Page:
WASHINGTON, SEPTEMBER 23, 2016 AT 2:30 PM EDT - The next U.S. Forest Service fee-free day is Sept. 24, 2016, in conjunction with the 23rd annual National Public Lands Day, the Nation's largest, single-day volunteer effort for public lands projects that ensure sustainable ecosystems and promote vibrant communities.
“National Public Lands Day connects thousands of volunteers, across the country, to improve the health and resiliency of our national forests,” said Forest Service Chief Tom Tidwell.” Once again, I extend a special invitation to parents and teachers to bring their fourth graders to enjoy America’s natural wonders and historic sites in celebration of the Every Kid in a Park initiative.“
National Public Lands Day began in 1994 with three sites and 700 volunteers. It proved to be a huge success and became a yearly tradition, typically held on the last Saturday in September. Since the first NPLD, the event has grown by leaps and bounds. In 2015, 200,000 volunteers served at over 2,520 sites with land management agencies, including the Forest Service, in every state, the District of Columbia and Puerto Rico.
On national forests, grasslands and prairies, over 100,000 volunteers and service members contributed 4.4 million hours on critical projects last year. Their service was valued over $100 million.
Every Kid in a Park is an Obama Administration initiative to give fourth graders free passes so they and their families can visit all federal lands and waters. These public spaces serve as unparalleled outdoor classrooms showcasing the Nation’s cultural and natural resource history.
Nationwide, the Forest Service has registered more than 200 National Public Lands Day sites across the United States and Puerto Rico.
The following projects were selected as National Signature Events, based on demonstrated commitment to conservation stewardship and in support of the Every Kid in a Park program:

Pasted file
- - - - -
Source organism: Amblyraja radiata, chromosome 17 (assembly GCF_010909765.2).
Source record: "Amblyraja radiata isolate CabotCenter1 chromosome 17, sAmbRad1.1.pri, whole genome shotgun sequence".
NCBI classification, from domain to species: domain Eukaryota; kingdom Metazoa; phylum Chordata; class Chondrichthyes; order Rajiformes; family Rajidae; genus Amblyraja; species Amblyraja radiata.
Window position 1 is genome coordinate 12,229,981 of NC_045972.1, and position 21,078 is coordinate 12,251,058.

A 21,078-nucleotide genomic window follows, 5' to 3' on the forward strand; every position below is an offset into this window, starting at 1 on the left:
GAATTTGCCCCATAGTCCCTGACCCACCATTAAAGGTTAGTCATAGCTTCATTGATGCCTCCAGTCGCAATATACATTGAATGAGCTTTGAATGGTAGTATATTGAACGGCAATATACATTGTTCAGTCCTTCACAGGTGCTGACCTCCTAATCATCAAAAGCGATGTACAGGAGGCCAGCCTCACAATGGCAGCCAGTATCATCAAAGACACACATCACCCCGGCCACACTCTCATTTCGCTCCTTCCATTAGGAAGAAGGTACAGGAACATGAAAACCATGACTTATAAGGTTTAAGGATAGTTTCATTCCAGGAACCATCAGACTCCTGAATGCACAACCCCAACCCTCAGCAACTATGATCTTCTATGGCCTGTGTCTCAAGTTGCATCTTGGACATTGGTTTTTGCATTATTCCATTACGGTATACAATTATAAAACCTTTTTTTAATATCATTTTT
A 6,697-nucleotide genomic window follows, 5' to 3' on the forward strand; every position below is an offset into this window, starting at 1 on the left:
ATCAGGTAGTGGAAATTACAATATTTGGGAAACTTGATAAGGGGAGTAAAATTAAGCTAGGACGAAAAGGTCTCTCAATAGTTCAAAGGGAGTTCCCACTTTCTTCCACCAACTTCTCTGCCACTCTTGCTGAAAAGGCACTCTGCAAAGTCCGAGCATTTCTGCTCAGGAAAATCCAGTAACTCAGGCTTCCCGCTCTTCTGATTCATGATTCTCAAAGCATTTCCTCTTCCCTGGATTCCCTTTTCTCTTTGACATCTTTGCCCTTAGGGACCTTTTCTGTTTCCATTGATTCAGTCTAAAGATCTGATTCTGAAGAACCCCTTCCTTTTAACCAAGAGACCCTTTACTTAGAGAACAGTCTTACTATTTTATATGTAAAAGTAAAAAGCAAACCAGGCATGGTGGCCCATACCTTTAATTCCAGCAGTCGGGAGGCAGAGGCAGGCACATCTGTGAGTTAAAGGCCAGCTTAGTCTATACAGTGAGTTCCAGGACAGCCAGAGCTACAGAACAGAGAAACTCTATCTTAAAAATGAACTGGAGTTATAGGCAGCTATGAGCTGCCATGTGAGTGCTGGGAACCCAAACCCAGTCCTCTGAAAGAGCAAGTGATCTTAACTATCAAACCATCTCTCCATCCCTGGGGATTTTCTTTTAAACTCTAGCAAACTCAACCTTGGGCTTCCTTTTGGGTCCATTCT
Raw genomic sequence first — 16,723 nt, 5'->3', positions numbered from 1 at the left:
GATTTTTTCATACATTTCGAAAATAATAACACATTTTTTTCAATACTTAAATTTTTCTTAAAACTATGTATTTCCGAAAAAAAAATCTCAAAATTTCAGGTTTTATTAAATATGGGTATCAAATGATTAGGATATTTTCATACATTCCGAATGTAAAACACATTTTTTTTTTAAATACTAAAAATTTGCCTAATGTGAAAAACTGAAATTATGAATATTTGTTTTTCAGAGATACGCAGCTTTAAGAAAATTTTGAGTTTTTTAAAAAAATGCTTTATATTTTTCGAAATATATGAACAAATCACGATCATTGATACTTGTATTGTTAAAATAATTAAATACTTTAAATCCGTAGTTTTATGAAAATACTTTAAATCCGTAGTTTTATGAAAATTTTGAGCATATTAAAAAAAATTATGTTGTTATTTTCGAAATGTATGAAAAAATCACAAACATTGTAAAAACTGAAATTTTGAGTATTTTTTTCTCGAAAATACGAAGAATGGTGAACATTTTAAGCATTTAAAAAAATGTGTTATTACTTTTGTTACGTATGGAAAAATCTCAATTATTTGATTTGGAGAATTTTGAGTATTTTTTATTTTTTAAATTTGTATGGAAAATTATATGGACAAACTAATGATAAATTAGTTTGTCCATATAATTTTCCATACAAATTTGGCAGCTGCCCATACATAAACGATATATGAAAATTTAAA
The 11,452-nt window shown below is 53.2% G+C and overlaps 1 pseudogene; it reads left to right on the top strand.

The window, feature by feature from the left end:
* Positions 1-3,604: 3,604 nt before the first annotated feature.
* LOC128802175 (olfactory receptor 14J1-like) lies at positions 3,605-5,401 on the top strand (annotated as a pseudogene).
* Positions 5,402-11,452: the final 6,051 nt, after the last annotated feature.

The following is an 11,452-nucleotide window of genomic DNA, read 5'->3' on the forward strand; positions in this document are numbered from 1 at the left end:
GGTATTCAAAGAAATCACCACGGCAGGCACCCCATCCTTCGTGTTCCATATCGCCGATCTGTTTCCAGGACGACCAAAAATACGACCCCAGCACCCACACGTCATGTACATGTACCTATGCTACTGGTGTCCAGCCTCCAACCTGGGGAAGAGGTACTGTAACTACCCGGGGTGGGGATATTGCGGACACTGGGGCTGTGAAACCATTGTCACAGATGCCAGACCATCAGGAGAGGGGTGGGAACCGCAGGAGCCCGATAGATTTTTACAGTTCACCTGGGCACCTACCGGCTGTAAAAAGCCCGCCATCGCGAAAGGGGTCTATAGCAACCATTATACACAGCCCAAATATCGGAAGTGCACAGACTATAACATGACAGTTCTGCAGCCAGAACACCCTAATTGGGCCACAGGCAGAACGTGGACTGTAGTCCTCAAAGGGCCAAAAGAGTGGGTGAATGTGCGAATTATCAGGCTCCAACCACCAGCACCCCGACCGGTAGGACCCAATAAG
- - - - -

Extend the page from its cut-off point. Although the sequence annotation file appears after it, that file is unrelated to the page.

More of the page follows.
- Sept. 23-24: Every Kid in a Park Back-To-School Campout at the Old Soldier’s Home in Washington, D.C. A Partnership with National Parks Trust makes this event possible to teach local families camping skills and serves as a school year kick-off for local 4th graders.
- Sept. 23: Celebration of Public Lands, Gunnison National Forest in Paonia, CO. Several 4th graders will learn and play in the national forest and receive their Every Kid passes which allows them and their families to explore Public Lands for free.
- Sept. 23-25: Every Kid in a Park and College Students environmental explorations on the Mendocino National Forest in Red Bluff, CA. This partnership is between the Forest Service, California State University Chico (CSU-Chico), 5 Gyres Institute and CSU-Chico Latina’s In Action (Student Service Group).
- Sept 24: DiscoverMiTierra and LatinxNatureRx Youth Experience in Commerce City, Colorado. High school students and 4th graders will participate in a nature treasure hunt with volunteer scientists and naturalists and learn about the significance of items they collected.
To find an event near you, visit National Public Lands Day Find a Site.
The Forest Service also offers fee-free days in honor of Martin Luther King Jr. Day, President’s Day, National Get Outdoors Day and Veterans Day. Fees are waived generally for day use areas, such as picnic grounds, developed trailheads and destination visitor centers. Fees are not waived for concessionaire-operated facilities or for overnight use such as camping or recreation rentals. Contact your local national forest to learn if your destination requires a fee and if that fee is waived.
The mission of the U.S. Forest Service, an agency of the U.S. Department of Agriculture, is to sustain the health, diversity and productivity of the nation’s forests and grasslands to meet the needs of present and future generations. The agency manages 193 million acres of public land, provides assistance to state and private landowners and maintains the largest forestry research organization in the world. Public lands the Forest Service manages contribute more than $13 billion to the economy each year through visitor spending alone. Those same lands provide 30 percent of the nation’s surface drinking water to cities and rural communities and approximately 66 million Americans rely on drinking water that originated from the National Forest System. The agency also has either a direct or indirect role in stewardship of about 900 million forested acres within the U.S., of which over 130 million acres are urban forests where most Americans live.